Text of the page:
Perek ha-megaresh, the last chapter of Massekhet Gittin, begins on our daf. This perek includes a wide range of topics, and its purpose is to complete the discussion of Jewish divorce laws by covering those areas that were left out of earlier discussions.
The first Mishna in the perek discusses a case where a person hands a geṭ to his wife and says, “Harei at muteret le-khol adam? Hutz mi-ploni – you are now free to marry anyone who you like, with the exception of one specific person.” One of the basic principles of a Jewish divorce is that the geṭ totally severs the relationship between husband and wife, to the extent that he no longer has any control over her actions or choices. This rule leads the Hakhamim to invalidate such a geṭ. Rabbi Eliezer, however, rules that such a geṭ remains valid. According to the Hakahmim, the husband can take the geṭ back from his wife and resubmit it to her saying “you are free to marry whoever you like,” at which point the divorce would take effect – unless the statement invalidating the geṭ is written into the document itself.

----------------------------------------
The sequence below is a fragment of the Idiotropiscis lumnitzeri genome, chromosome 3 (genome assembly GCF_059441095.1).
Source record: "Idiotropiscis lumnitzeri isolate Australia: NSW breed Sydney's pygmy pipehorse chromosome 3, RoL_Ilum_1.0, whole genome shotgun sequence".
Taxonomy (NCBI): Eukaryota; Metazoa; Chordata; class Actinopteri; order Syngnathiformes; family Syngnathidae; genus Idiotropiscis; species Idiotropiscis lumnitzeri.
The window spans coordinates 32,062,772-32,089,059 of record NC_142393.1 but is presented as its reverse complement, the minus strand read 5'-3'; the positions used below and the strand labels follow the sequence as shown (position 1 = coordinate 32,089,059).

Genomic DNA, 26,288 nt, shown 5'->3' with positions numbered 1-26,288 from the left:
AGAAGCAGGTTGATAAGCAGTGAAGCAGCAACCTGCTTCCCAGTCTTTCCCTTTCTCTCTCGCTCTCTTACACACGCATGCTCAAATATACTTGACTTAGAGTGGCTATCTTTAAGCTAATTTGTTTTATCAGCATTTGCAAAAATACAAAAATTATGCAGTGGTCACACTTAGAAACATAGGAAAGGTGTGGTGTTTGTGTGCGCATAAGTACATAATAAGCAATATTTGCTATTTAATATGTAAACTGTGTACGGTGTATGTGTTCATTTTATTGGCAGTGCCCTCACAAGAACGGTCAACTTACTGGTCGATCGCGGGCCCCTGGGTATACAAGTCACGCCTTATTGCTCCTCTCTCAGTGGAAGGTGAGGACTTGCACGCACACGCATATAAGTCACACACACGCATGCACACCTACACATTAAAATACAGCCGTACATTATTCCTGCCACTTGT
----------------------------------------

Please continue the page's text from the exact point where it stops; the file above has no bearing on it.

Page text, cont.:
In this last case, when the husband wants to deliver the geṭ properly, would it be enough for him to say the standard format of “here is your geṭ” or must he specifically restate his original instructions in a manner that clarifies his intent? According to the Ri”d, all he needs to do is to say the normal formula. The Ran argues that in this case, the normal formula of “here is your geṭ” may be understood within the context of his original statement, which limited her options for marriage, and was therefore not acceptable. He therefore must state clearly that the divorce will permit her to marry anyone.